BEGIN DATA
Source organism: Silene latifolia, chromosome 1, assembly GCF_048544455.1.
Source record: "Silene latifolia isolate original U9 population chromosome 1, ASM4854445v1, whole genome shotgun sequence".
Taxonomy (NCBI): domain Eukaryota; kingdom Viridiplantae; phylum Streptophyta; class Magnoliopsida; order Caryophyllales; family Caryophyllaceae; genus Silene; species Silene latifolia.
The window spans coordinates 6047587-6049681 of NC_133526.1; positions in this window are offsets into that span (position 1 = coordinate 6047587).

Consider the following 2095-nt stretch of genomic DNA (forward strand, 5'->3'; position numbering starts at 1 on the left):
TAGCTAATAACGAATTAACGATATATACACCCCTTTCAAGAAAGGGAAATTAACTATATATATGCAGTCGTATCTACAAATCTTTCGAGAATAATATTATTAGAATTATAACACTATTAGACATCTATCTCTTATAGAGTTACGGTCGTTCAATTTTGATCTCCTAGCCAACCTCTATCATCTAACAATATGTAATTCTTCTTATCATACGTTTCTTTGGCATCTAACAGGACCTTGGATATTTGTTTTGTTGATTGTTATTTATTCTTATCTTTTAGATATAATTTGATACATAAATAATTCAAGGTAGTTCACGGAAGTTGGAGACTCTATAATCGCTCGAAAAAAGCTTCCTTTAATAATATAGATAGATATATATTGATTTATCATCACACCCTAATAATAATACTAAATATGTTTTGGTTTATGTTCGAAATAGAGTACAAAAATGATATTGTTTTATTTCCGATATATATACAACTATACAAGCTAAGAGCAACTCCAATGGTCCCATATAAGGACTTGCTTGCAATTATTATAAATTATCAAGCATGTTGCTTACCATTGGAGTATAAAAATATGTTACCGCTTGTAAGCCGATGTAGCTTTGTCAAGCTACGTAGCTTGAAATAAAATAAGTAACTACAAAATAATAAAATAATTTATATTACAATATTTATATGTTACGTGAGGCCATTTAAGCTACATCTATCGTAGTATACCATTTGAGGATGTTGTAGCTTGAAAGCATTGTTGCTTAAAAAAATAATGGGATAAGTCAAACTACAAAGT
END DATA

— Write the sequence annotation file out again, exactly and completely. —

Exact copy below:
Source organism: Silene latifolia, chromosome 1, assembly GCF_048544455.1.
Source record: "Silene latifolia isolate original U9 population chromosome 1, ASM4854445v1, whole genome shotgun sequence".
Taxonomy (NCBI): domain Eukaryota; kingdom Viridiplantae; phylum Streptophyta; class Magnoliopsida; order Caryophyllales; family Caryophyllaceae; genus Silene; species Silene latifolia.
The window spans coordinates 6047587-6049681 of NC_133526.1; positions in this window are offsets into that span (position 1 = coordinate 6047587).

Consider the following 2095-nt stretch of genomic DNA (forward strand, 5'->3'; position numbering starts at 1 on the left):
TAGCTAATAACGAATTAACGATATATACACCCCTTTCAAGAAAGGGAAATTAACTATATATATGCAGTCGTATCTACAAATCTTTCGAGAATAATATTATTAGAATTATAACACTATTAGACATCTATCTCTTATAGAGTTACGGTCGTTCAATTTTGATCTCCTAGCCAACCTCTATCATCTAACAATATGTAATTCTTCTTATCATACGTTTCTTTGGCATCTAACAGGACCTTGGATATTTGTTTTGTTGATTGTTATTTATTCTTATCTTTTAGATATAATTTGATACATAAATAATTCAAGGTAGTTCACGGAAGTTGGAGACTCTATAATCGCTCGAAAAAAGCTTCCTTTAATAATATAGATAGATATATATTGATTTATCATCACACCCTAATAATAATACTAAATATGTTTTGGTTTATGTTCGAAATAGAGTACAAAAATGATATTGTTTTATTTCCGATATATATACAACTATACAAGCTAAGAGCAACTCCAATGGTCCCATATAAGGACTTGCTTGCAATTATTATAAATTATCAAGCATGTTGCTTACCATTGGAGTATAAAAATATGTTACCGCTTGTAAGCCGATGTAGCTTTGTCAAGCTACGTAGCTTGAAATAAAATAAGTAACTACAAAATAATAAAATAATTTATATTACAATATTTATATGTTACGTGAGGCCATTTAAGCTACATCTATCGTAGTATACCATTTGAGGATGTTGTAGCTTGAAAGCATTGTTGCTTAAAAAAATAATGGGATAAGTCAAACTACAAAGT